This site is best viewed as a full page.
This is a short web page dedicated to all those cold nights spent outside with my digital camera and telescope. It's also my first attempt at web page designing! None of the photos are in any specific order and none are dated either!! Anyway, enjoy!
This hyperlink, Eclipse 2006 will take you to another page of mine detailing the total solar eclipse of 29 March 2006.
These images of the moon were taken using a 4.5 inch reflecting telescope and a standard 1.3 mega pixel digital camera. The telescope, equipped with a guidance system was constantly moving (slewing) in relation to the moon. With no camera adapter, this meant holding the camera to the eyepiece of the scope, focusing and then taking the picture. This was really trial and error. As you can see the pictures are not perfect but they're not bad - for a beginner.
By the way, I prefer to print all of my best pictures on photo quality paper. After all, if you're going to spend so many cold nights out just to shoot a good picture then you may as well compliment your efforts with the perfect finishing touch.
On a final note these pictures have been digitally altered - it's not cheating really - the details show up slightly better when altered, rather than just left alone... that's the fun of digital cameras.
It's worth noting that even if you're not particularly fussy about the Moon or astronomy in general, grab a pair of binoculars and you'll see a fair amount of detail on the Moon not unlike the pictures on this page.
If you like what you've seen so far and you are now a little curious about the great above, for a bit of advice, see the tips below.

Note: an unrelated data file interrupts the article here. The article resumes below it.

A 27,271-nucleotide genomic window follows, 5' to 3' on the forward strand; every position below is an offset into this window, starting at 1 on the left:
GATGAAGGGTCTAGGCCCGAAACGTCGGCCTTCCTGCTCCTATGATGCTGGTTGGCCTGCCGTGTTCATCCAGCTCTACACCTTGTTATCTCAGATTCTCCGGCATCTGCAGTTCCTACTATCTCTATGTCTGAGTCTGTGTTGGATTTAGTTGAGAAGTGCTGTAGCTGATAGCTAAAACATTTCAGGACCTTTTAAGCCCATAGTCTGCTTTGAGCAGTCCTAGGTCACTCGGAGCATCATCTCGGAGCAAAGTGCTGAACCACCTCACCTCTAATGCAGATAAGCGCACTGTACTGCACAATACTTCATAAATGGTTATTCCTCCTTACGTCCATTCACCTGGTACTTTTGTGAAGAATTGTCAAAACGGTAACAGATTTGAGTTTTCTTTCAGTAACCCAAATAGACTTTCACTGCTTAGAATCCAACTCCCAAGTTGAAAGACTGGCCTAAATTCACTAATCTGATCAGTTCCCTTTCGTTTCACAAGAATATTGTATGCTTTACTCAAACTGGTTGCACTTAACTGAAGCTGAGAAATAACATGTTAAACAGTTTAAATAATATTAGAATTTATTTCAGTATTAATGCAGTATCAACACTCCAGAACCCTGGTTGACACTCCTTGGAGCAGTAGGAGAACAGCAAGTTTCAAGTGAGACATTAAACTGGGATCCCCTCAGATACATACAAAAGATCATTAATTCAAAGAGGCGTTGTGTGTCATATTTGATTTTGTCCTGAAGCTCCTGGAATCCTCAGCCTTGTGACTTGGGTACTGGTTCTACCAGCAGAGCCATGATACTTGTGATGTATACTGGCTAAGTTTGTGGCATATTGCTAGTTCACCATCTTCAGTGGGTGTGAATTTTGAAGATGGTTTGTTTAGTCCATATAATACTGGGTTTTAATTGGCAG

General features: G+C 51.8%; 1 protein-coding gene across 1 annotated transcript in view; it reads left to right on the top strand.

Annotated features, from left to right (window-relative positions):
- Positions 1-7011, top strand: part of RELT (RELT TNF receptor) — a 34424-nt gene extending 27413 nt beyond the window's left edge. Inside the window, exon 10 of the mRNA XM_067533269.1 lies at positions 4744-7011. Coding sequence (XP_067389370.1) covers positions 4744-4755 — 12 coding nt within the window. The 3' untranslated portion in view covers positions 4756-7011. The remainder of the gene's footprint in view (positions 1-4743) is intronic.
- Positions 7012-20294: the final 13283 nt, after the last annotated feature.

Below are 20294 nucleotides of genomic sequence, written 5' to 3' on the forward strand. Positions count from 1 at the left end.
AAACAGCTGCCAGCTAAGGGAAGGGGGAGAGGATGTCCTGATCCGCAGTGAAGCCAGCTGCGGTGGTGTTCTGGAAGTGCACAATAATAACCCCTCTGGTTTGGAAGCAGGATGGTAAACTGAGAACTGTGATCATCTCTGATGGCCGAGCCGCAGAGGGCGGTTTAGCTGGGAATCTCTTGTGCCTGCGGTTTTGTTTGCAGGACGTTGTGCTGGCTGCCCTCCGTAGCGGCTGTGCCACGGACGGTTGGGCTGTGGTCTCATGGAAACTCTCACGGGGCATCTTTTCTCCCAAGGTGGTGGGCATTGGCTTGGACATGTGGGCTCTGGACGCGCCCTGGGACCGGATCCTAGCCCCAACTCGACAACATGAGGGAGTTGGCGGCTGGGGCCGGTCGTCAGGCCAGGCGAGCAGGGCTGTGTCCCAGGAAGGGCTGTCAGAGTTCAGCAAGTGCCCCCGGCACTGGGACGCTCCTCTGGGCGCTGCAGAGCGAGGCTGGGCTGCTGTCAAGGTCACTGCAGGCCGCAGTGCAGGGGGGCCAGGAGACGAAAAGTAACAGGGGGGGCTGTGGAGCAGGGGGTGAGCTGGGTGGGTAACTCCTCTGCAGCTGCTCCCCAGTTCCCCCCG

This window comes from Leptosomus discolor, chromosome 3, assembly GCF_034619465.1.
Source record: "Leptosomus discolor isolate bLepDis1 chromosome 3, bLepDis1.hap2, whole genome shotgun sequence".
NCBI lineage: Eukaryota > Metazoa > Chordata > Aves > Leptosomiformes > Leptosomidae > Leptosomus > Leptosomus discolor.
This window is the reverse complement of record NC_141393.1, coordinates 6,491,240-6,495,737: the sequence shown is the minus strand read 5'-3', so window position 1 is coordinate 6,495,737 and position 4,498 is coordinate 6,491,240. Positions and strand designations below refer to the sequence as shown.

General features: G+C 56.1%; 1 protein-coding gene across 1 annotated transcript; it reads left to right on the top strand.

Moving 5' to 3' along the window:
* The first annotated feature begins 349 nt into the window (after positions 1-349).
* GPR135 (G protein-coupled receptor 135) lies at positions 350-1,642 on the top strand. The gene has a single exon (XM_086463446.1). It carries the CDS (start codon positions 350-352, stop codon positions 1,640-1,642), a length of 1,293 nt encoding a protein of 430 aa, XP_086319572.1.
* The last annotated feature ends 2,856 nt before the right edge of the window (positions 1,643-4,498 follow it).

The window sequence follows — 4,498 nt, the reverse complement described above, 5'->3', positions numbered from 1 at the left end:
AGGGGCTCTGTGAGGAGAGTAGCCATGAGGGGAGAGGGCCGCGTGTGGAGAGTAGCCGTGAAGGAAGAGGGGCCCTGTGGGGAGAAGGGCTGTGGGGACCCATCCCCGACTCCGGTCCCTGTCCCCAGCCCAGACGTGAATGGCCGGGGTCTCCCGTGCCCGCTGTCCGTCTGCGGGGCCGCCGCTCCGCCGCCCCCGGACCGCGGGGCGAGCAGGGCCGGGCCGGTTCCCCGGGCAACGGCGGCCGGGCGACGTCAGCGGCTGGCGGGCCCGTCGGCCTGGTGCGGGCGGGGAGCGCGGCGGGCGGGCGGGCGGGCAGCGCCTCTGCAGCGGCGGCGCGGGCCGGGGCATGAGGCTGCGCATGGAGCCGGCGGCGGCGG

It's a good idea to have a pocket book just to guide you around the heavens. You can spend a small fortune on high tech equipment but the bottom line is that you don't NEED expensive equipment. As mentioned before - a good book, binoculars and patience is more than enough to start with. These days most telescopes are supplied with a motor which works in conjunction with a handheld database. I would suspect that this sort of technology might put some people off.
When using the torch it is important to remember that on a dark night your eyes take about 10 minutes to become accustomed to the dark. You switch on your torch and your 'night vision' is ruined. So what's the solution? Simple, you cover the front of your torch with red transparent plastic so when you use the torch you get gentle red light instead of a bright white beam. It's quite scientific why red light does not ruin your night vision so I'll not try to explain!
|Click on any of these pictures for full view|
No one is too sure as to how the Moon was formed but the 'big splash' theory is gaining increasing popularity. This theory describes an object roughly the size of Mars colliding with the young Earth causing a cataclysmic explosion resulting in the destruction of the impacting object and near destruction of the Earth itself. The material from the destroyed world settled around the Earth to form a disc, coagulating over time eventually forming the Moon.
The large dark patches are known as 'Maria' (singular 'Mare') and were caused by very large objects impacting with the Moon. These impacts were powerful enough to shatter the surface and with the help of Earth's gravity, lava welled up to form these 'seas', then cooling to become the dark plains.
Since the Moon does not experience weather the craters do not erode like those on Earth but they can be erased by meteorites causing 'fresh' craters.
Feel free to visit another page of mine to view my Astronomy Photo Album.
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Copyright AWR Nov 2002